Getting back to the kills, we find a sort of restrained, albeit impactful, Argento in action. The kills may not be the most imaginative for an Argento film, but they still have power and anger behind them. When the killer stabs Stefano (William McNamara) multiple times, I had to go back and rewatch the scene because there are a few stabs where it actually looks like McNamara is being impaled. Funnily enough, the most shocking kill is the least bloody of them all. Betty’s agent Mira (Daria Nicolodi) comes over to her apartment so that Betty can finally fill her in on the events that have been transpiring. When they start to question if Betty’s security detail is actually a cop or if he is the killer we find ourselves in a tense scenario bathed in darkness. Mira is conversing through the front door’s peephole to see who is on the other side. That’s when the killer raises a revolver to the peephole and blows Mira’s brains out. What made it feel really unexpected is how it seemed too easy for Argento, even though you could kind of see it coming from a mile away. Nicolodi, after a breakup with Argento, only agreed to do this role because she, too, thought the kill was brilliantly shocking.
The third aspect that makes Opera stand out visually among the rest of Argento’s films is the cinematography. Cinematographer Ronnie Taylor and director Dario Argento are a force to be reckoned with. Taylor uses his expertise to take the Teatro Regio and make it into a menacing character, looming over our actors with washed-out deadly eyes. Even the blander scenes within Betty’s apartment are still filmed with grace, acting as a sort of buffer from the onslaught of gore and viscera. If there was one thing this film was known for, aside from the needles, it would be the crow camera. Having live crows on stage for a theatrical performance is without a doubt a hardcore flex by Marco. During the climax they release the crows in an attempt to have them single out the killer, this is a callback to when the crow wrangler makes a statement about how exceptionally smart crows are. Once released, a singular crow flies throughout the audience, and that’s when the camera takes its point of view. Circling high above the audience, we join the crow on its adventure to find and single out the one man responsible for all of this death. This shot is hands-down one of the most technically beautiful shots in any Argento film.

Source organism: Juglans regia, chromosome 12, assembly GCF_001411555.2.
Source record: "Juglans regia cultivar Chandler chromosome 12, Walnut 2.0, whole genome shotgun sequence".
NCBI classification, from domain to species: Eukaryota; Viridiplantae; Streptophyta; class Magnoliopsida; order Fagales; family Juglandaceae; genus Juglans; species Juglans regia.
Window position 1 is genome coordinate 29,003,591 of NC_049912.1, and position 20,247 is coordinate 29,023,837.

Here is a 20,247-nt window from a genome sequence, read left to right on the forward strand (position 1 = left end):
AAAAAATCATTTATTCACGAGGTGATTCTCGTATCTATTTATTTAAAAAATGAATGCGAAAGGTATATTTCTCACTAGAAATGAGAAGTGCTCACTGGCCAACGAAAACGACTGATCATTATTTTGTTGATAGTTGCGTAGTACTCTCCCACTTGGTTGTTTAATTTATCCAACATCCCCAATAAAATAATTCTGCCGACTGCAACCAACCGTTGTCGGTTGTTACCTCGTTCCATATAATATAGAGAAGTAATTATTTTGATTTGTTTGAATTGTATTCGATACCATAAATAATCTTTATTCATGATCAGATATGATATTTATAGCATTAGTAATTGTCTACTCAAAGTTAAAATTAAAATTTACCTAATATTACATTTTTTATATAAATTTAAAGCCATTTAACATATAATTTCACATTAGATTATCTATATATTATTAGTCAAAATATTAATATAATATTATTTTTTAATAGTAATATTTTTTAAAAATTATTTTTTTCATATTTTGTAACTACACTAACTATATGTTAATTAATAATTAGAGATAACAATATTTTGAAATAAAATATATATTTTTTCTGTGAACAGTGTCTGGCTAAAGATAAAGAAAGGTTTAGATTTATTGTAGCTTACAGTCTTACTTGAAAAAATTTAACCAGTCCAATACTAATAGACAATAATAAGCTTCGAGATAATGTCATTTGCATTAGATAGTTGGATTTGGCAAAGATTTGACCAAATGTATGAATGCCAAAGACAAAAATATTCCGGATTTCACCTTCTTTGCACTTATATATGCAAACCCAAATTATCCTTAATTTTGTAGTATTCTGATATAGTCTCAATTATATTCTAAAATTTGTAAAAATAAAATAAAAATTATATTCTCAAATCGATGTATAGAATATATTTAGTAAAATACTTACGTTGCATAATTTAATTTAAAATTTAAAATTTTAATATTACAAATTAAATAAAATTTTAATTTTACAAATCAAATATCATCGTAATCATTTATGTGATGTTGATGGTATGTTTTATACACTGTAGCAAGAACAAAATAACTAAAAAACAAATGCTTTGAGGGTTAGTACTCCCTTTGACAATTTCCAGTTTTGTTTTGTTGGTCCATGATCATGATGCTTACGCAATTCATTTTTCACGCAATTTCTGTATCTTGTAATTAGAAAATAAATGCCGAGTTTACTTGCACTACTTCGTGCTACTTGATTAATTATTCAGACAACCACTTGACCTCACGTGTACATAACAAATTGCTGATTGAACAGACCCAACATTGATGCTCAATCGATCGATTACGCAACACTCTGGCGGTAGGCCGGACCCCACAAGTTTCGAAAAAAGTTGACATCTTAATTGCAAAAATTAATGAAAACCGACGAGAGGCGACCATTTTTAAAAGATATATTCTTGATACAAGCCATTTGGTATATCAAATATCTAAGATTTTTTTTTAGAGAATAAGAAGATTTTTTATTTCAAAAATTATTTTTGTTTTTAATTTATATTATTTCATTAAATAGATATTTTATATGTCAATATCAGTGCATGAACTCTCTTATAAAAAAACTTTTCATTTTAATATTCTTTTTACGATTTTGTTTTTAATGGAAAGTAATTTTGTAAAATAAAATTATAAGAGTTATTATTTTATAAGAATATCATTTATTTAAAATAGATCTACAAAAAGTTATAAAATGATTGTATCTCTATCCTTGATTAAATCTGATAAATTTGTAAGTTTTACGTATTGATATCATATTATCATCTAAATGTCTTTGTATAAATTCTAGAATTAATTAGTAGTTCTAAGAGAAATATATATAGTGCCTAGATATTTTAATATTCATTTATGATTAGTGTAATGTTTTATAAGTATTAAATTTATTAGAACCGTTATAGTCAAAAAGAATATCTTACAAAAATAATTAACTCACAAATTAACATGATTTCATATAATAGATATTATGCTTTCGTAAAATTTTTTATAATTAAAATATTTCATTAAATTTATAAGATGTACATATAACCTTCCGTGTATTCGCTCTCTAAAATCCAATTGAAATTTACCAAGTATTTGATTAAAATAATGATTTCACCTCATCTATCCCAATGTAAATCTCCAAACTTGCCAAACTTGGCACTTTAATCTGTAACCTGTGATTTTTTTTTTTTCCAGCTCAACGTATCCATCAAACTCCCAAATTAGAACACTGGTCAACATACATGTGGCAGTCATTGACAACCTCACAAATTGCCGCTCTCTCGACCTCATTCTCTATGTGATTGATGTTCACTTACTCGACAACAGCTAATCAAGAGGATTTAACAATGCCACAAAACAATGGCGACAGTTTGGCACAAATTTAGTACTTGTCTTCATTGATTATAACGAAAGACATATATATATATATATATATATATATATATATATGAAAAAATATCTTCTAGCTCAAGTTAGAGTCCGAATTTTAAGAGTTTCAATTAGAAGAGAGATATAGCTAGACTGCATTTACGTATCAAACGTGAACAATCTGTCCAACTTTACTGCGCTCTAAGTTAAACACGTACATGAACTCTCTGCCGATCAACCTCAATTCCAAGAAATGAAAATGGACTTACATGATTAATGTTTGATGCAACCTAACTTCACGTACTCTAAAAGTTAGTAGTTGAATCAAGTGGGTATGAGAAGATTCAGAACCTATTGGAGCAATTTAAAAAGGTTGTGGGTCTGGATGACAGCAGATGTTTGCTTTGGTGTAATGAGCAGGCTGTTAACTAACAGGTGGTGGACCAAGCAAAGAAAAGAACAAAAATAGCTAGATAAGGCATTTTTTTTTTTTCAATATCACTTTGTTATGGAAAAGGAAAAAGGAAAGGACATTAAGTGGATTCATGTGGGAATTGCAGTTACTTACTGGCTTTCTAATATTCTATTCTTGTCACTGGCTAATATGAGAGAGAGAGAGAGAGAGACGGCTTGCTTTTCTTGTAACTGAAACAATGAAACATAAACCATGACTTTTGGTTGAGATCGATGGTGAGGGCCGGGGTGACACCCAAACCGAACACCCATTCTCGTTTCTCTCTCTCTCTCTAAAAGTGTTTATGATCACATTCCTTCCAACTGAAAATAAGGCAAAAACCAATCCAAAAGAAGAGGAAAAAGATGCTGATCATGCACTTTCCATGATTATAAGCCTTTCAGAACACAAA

I would also be remiss to not bring up the soundtrack. While it is not credited as having a soundtrack by Goblin, the sweet melodic tones brashly shift into hard rock at a moment’s notice. It should be noted that one of the composers of Opera is Claudio Simonetti, keyboardist for Goblin. Every time you hear the soundtrack switch from dulcet tones to heavy guitars and drums, you feel this level of excitement and terror. You know that this music shift means someone’s life is about to end in an unfortunate way.
Opera was truly a one-of-a-kind film; it doesn’t pull any punches. Bloody, loud, and reckless, Opera is a brash reflection on Argento by Argento. I’m glad I finally checked this one off my list, and I will definitely be going back to this one. What’s most interesting about Opera is how it feels both transgressive and restrained. The scenes of horror are horrific, and the scenes of calm are tranquil. I’ve seen some people label Opera as Argento’s last great film, and if that’s true, then this was one hell of a film to end a streak on.